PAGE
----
CFI Practical Test Standards: Preflight Preparation
The Aviation Weather Handbook (FAA-H-8083-28) consolidates the weather information from the following advisory circulars (AC) into one source document. By doing this, the Federal Aviation Administration (FAA) intends to streamline access to the FAA's weather documentation for users of the National Airspace System (NAS). The following ACs will remain in effect, but they will eventually be cancelled at a later date following the publication of this handbook:
This handbook is designed as a technical reference for all who operate in the NAS. Pilots, dispatchers, and operators will find this handbook a valuable resource for flight planning and decision making.
This handbook conforms to pilot weather training and certification concepts established by the FAA. The discussion and explanations reflect the most commonly used weather products and information.
The guidance and recommendations in this handbook are not legally binding in their own right and will not be relied upon by the FAA as a separate basis for affirmative enforcement action or other administrative penalty. Conformity with the guidance and recommendations is voluntary only and nonconformity will not affect rights and obligations under existing statutes and regulations.
Part 1: Overview of the United States Aviation Weather Service Program and Information
Part 2: Weather Theory and Aviation Hazards
Part 3: Technical Details Relating to Weather Products and Aviation Weather Tools
FAA: Aviation Weather Handbook (with PDF download)
AOPA: "FAA Publishes 'Aviation Weather Handbook' (Jan. 18, 2023)
On Dec. 20, 2022, the FAA cancelled six weather-based Advisory Circulars and published the Aviation Weather Handbook (FAA-H-8083-28) to incorporate the content in a single publication. Since the Flight Instructor PTS has not been updated since June 2012, most copies reference two ACs relating to weather information. Pilots should consult the latest FAA publication.
Two of the cancelled Advisory Circulars — Aviation Weather and Aviation Weather Services — were substantial enough to be published as large-format books, which caused many (or most) pilots to believe that they were in fact FAA handbooks and not ACs.
The material covered in the six expired ACs also is available in the Pilot's Handbook of Aeronautical Knowledge, but in less detail.
Flight Instructor candidates preparing for the oral exam will get the most benefit from Part Three of the Aviation Weather Handbook, "Technical Details Relating to Weather Products and Aviation Weather Tools," which aligns with subject-matter found in Part II: Task B of the PTS. This includes:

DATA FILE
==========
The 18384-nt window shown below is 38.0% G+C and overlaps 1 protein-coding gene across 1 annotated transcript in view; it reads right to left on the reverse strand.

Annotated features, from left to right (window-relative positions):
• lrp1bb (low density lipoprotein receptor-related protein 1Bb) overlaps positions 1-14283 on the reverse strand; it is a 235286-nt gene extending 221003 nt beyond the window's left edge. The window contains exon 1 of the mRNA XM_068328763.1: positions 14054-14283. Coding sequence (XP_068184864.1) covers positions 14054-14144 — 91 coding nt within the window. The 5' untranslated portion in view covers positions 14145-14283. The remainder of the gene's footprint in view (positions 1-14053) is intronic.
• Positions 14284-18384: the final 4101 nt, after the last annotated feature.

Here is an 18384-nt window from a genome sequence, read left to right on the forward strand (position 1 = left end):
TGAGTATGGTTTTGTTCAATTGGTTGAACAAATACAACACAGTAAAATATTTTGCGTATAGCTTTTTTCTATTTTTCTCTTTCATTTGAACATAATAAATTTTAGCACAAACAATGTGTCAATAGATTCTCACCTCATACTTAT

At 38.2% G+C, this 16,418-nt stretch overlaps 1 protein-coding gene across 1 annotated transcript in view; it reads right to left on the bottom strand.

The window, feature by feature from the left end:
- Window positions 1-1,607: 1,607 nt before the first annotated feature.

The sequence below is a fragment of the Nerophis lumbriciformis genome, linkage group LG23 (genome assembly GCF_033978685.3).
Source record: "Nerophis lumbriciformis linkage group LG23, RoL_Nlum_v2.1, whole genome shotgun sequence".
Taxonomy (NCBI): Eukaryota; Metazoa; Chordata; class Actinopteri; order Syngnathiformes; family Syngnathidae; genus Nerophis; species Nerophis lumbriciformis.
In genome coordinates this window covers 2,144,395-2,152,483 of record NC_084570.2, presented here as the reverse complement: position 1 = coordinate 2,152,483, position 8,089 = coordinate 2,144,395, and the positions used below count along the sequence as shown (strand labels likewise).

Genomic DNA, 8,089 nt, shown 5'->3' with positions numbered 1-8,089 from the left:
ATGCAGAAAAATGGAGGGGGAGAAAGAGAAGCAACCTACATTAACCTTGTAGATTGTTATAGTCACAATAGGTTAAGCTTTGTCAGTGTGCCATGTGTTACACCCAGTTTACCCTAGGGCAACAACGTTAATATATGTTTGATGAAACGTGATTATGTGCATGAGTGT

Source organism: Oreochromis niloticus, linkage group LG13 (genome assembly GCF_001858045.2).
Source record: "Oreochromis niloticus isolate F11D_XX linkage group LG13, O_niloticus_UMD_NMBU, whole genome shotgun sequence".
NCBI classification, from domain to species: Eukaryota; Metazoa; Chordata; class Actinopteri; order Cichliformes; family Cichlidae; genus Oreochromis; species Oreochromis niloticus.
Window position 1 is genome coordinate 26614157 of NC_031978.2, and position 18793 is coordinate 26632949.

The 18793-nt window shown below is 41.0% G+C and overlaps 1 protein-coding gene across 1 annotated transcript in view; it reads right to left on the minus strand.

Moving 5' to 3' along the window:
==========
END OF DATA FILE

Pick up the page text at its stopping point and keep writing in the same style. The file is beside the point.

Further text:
Note that the task emphasizes "scenario-based training," as well as making a "go/no-go" decision. CFI candidates should expect questions that will go beyond obtaining weather information. They will be expected to use the weather information to support the instruction of Aeronautical Decision Making (ADM).
The only specific weather phenomenon mentioned in Task B is wind shear, so this will require some review before the oral exam.
The key item from the regulations is 14 CFR 91:
§ 91.103 Preflight action
Each pilot in command shall, before beginning a flight, become familiar with all available information concerning that flight. This information must include: (a) For a flight under IFR or a flight not in the vicinity of an airport, weather reports and forecasts, fuel requirements, alternatives available if the planned flight cannot be completed, and any known traffic delays of which the pilot in command has been advised by ATC
(b) For any flight, runway lengths at airports of intended use, and the following takeoff and landing distance information.
Two online resources that will meet the requirements of this section of the oral exam are the Aviation Weather Center (AviationWeather.gov) and 1-800-WXBrief (1800WXBrief.com). CFI candidates should use these online products to demonstrate how they would teach a student how to access and interpret observations, forecasts, and charts.
Aviation Weather Center
The Aviation Weather Center (AWC) contributes to a pilot's overall awareness of weather patterns. It's extremely unlikely that a Designated Examiner would not accept it as a primary resource for gathering the weather information outlined in this PTS task.
CFI candidates should create a free AWC account, and they should demonstrate how they would instruct students to create their own accounts, if they would like one. At this time, the only benefit of AWC user accounts is the ability to customize the site's main navigation (but a newer version of AWC, currently in beta, may offer more options to users.)